The neighborhood I live in does not have any young children in it. Although a few houses have put up a ghost or pumpkin here and there, I am not immersed in the celebration of Halloween, nor do I have a house full of candy (which is a good thing).
Unlike my colleague Casey Hibbard, of “Stories That Sell,” an expert on the creation and use of case studies, I didn’t think about writing a blog post related to this ancient holiday. Her article, “5 Ways Case Studies Can SCARE off Prospects” not only presents the major “no-nos” of case studies but her advice perfectly parallels what could scare off prospects in ANY lead generation message. Here are her points that I have translated into how a marketing approach can scare prospects off before they even get to the case study.
- Make it all about you.
Prospects don’t care about the company offering the product until they are ready to evaluate it and make a buying decision. Until then what prospects want to know is “what’s in it for me.”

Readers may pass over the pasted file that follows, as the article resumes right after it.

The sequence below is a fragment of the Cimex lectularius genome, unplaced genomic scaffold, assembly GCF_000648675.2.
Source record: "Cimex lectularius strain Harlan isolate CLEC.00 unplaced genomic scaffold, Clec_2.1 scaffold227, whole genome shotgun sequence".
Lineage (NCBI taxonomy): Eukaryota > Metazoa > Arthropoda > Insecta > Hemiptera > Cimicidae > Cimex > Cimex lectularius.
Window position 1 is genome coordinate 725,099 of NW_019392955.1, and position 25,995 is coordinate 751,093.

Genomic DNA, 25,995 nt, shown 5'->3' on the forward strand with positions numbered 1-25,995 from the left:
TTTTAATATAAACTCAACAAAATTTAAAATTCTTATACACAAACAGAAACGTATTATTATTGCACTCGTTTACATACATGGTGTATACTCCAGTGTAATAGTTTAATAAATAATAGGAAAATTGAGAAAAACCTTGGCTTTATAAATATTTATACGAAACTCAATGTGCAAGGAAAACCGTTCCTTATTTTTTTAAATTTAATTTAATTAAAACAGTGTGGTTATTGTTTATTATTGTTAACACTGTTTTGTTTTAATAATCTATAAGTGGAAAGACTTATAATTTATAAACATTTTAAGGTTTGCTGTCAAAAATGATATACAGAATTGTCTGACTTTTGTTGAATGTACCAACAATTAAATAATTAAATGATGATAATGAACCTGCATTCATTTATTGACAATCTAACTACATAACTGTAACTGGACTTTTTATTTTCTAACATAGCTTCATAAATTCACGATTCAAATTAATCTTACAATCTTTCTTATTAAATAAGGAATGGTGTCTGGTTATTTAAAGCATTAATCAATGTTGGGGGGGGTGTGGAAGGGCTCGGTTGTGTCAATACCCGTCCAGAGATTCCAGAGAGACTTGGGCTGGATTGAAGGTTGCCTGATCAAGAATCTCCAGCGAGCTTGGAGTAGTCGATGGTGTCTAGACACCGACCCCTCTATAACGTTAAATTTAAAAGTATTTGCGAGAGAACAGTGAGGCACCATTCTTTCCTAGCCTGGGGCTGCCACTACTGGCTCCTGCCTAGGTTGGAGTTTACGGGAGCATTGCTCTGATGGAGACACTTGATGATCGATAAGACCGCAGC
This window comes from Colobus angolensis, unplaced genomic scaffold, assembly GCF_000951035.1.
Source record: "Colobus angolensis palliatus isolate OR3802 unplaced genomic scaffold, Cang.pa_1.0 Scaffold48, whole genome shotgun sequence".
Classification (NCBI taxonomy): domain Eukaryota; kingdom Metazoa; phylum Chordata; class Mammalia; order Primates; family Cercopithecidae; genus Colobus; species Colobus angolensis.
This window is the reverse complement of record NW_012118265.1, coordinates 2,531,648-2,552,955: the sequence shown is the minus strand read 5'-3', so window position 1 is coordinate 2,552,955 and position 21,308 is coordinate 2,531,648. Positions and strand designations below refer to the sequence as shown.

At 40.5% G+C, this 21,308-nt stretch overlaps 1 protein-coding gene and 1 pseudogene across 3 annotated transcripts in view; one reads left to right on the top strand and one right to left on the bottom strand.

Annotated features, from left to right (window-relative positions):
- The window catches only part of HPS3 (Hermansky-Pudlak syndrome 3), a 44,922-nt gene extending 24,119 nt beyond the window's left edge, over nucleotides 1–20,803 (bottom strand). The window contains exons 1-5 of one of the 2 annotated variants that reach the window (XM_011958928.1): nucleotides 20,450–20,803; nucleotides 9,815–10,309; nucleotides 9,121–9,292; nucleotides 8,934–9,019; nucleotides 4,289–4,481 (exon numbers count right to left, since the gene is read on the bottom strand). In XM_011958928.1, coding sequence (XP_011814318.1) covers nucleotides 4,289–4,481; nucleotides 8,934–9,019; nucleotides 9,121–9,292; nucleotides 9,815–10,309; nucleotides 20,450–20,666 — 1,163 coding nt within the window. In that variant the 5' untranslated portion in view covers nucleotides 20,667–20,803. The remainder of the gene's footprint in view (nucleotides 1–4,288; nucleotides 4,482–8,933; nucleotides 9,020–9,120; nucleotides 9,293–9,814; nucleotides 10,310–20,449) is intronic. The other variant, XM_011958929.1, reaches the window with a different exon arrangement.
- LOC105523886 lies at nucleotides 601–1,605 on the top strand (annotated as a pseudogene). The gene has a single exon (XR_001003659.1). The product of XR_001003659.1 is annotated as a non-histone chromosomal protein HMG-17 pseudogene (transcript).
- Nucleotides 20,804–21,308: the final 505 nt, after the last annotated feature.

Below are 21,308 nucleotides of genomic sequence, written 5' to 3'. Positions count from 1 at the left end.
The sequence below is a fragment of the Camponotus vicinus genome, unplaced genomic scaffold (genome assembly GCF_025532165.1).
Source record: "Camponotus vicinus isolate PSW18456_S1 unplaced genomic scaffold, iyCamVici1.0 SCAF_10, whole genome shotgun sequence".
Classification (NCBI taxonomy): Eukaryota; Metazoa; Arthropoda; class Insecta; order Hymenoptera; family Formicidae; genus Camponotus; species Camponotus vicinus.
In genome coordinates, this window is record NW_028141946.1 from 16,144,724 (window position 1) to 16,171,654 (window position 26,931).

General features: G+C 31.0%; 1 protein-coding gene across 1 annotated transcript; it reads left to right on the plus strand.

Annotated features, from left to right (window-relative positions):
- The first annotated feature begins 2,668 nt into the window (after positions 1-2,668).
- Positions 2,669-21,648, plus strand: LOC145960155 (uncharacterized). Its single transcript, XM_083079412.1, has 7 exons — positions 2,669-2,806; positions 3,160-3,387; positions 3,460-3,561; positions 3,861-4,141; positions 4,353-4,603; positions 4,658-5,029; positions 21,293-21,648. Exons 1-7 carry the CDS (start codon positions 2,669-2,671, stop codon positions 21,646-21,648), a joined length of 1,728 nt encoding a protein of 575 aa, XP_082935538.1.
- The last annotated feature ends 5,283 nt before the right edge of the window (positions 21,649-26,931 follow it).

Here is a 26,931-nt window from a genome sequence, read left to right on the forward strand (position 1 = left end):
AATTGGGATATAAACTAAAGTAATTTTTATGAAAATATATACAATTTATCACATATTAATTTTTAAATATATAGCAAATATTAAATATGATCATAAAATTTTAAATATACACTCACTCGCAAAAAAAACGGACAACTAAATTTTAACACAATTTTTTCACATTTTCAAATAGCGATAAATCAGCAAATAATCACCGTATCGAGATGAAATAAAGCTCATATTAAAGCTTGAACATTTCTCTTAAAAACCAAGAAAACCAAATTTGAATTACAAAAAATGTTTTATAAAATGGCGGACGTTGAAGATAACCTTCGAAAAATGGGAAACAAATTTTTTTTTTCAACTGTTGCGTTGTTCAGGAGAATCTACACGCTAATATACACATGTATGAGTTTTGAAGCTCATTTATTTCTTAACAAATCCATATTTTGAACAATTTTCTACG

- Be ugly.
Ugly is in the eye of the beholder, but in marketing the message should be presented (online or offline) with a look that reflects the company’s quality and positioning. If the company’s unique selling proposition (USP) is low cost, then the design should be clean and basic. Copy should not say “low cost” and appear high-end.
- Target the wrong audience.
As my other blog entry — entitled “Content by any other name would smell as sweet” — explains, the accuracy of reaching the target market can affect marketing results by 200%. Targeting is everything. Marketers should actually focus the majority of their efforts on this critical element.
This is true in all communication. If prospects can’t quickly and easily fly through the message, most of them won’t take the time to struggle through it.
- Make it impossible to skim.
One of the most important rules in presenting marketing messages is to assume that your prospect will not read one word of body copy. If the core of the message cannot be gleaned from reading the headlines and subheads, it will affect response no matter what the content says.
Marketers should read Casey’s article to see how these important points apply to case studies. Then put these rules to work in EVERYTHING they do.